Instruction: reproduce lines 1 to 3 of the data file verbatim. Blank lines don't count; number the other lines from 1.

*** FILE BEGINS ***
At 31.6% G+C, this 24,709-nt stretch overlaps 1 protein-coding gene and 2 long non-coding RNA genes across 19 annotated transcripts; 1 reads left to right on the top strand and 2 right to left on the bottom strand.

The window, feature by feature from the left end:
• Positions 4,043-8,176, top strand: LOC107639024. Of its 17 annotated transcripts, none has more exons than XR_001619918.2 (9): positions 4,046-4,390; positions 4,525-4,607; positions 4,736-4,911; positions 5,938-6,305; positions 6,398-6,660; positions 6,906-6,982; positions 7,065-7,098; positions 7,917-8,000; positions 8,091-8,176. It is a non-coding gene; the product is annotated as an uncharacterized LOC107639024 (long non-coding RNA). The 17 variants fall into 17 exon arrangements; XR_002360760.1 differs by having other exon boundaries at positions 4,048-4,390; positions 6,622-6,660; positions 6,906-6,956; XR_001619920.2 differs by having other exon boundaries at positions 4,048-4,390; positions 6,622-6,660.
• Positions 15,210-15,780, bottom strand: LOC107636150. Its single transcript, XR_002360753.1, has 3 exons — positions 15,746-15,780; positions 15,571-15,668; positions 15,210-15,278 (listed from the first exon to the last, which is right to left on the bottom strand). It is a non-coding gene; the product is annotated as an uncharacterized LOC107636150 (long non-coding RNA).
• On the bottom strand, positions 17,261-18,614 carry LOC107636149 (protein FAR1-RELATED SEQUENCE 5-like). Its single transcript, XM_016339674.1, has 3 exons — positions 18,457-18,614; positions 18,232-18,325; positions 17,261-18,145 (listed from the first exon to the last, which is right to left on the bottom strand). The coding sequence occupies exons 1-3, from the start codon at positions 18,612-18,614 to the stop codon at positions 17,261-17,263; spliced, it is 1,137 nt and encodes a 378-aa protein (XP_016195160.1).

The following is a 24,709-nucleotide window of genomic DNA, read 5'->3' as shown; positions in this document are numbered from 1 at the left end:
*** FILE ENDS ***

At 31.6% G+C, this 24,709-nt stretch overlaps 1 protein-coding gene and 2 long non-coding RNA genes across 19 annotated transcripts; 1 reads left to right on the top strand and 2 right to left on the bottom strand.

The window, feature by feature from the left end:
• Positions 4,043-8,176, top strand: LOC107639024. Of its 17 annotated transcripts, none has more exons than XR_001619918.2 (9): positions 4,046-4,390; positions 4,525-4,607; positions 4,736-4,911; positions 5,938-6,305; positions 6,398-6,660; positions 6,906-6,982; positions 7,065-7,098; positions 7,917-8,000; positions 8,091-8,176. It is a non-coding gene; the product is annotated as an uncharacterized LOC107639024 (long non-coding RNA). The 17 variants fall into 17 exon arrangements; XR_002360760.1 differs by having other exon boundaries at positions 4,048-4,390; positions 6,622-6,660; positions 6,906-6,956; XR_001619920.2 differs by having other exon boundaries at positions 4,048-4,390; positions 6,622-6,660.